The man awarded the honour of delivering this year's RIBA Trust annual lecture, Alain de Botton, has made the bizarre move of panning the profession just days before the event.
The author is likely to incur the wrath of practitioners attending the speech after voicing views against architects' 'inability' to manage projects and control finances.
In an interview with the AJ last week, De Botton said that many architects were suffering from a kind of 'status anxiety' because of their 'position in the building chain'.
He continued his diatribe by taking sides in a 'war' over costs between architects and developers.
De Botton said: 'Architects aren't holding on to enough of their work, so most developers don't need architects.
'One of the key things that has landed architects in difficulties is their inability to master the costs involved.'
He continued: 'You go to an architect and they can't tell you what your house will cost.
Their inability to properly manage a project in a capitalist world that cares for nothing more than ef-ciency, cost management and time management is extraordinary.
'A lot of it has to do with the training they receive.'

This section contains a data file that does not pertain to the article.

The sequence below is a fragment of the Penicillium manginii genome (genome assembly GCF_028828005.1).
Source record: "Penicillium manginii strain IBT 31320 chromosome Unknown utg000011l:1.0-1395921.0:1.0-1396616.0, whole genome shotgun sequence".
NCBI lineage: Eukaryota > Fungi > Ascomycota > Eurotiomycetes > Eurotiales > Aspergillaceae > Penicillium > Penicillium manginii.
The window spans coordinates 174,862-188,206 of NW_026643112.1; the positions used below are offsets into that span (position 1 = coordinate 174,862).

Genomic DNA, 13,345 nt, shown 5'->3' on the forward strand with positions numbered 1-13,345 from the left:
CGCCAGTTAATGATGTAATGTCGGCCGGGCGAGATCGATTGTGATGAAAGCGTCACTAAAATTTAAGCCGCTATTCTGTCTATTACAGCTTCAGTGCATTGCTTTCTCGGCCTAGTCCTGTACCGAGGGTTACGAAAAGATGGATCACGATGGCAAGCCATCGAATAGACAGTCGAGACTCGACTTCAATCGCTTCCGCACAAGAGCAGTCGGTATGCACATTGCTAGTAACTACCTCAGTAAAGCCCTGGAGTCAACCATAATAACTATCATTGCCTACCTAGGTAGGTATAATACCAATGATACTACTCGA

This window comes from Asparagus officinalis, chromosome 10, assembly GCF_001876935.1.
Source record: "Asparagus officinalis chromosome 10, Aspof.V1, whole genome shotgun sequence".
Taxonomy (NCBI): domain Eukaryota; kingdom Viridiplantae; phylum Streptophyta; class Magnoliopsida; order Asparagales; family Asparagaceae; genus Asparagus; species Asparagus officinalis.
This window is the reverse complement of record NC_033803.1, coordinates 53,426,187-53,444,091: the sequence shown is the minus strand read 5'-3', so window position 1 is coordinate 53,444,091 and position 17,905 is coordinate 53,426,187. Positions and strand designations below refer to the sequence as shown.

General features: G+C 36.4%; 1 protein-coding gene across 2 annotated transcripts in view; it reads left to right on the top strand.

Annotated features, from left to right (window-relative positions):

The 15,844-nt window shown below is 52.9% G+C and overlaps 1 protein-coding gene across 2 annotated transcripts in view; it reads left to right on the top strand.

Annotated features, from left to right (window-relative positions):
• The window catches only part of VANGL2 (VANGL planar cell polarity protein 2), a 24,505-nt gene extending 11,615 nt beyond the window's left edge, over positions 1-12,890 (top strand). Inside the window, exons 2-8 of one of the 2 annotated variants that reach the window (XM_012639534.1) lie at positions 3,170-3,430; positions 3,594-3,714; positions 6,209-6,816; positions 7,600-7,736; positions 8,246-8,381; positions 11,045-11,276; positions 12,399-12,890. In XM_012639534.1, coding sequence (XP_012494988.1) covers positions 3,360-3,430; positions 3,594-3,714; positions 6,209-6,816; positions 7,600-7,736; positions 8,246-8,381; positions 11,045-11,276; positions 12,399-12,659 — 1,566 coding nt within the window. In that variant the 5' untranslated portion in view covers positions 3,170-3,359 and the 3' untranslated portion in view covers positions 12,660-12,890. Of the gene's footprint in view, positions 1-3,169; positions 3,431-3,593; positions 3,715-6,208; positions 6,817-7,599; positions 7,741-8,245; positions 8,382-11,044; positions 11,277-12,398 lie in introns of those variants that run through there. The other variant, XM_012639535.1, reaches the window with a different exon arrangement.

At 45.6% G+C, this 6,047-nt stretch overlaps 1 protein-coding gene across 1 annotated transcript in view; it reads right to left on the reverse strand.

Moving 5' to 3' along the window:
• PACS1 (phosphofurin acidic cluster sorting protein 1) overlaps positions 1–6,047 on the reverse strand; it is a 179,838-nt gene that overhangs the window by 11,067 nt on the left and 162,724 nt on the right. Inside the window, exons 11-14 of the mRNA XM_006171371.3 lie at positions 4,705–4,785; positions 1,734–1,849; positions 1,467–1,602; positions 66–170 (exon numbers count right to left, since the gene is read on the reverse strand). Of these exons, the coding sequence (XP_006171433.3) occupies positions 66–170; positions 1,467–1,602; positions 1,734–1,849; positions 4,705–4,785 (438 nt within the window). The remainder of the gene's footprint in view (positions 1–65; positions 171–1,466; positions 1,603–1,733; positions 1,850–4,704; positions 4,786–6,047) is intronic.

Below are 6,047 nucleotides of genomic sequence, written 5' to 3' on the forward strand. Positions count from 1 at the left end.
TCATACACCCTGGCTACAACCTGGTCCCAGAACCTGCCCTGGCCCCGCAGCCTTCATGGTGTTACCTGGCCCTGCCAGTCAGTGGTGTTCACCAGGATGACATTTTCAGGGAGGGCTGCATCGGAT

De Botton also claimed that ordinary people could not afford good architecture, because they were priced out of the market. This is a result of poor project management, he claimed.
He added that his new book, The Architecture of Happiness, is 'about the idea of beauty in architecture - which architects don't really talk about now.'
He denied that his book was just for non-architects. 'It's to get architects to think deeply about what an attractive building is, ' he added.
Prince Charles also came in for a pasting. De Botton added: 'I think he feels to be quite embattled. He's too threatened by too many things.
He'd be threatened by Michael Hopkins' Queen's Building, Cambridge.'
Speaking ahead of De Botton's lecture, RIBA Trust Director Charles Knevitt said:'Beauty is a word rarely used in relation to contemporary architecture, especially in Britain.
'As Hugh Casson once remarked, we think of it as fiunmanlyfl and something that should be left to fiforeigners and womenfl. In his lecture, Alain de Botton will put that right.'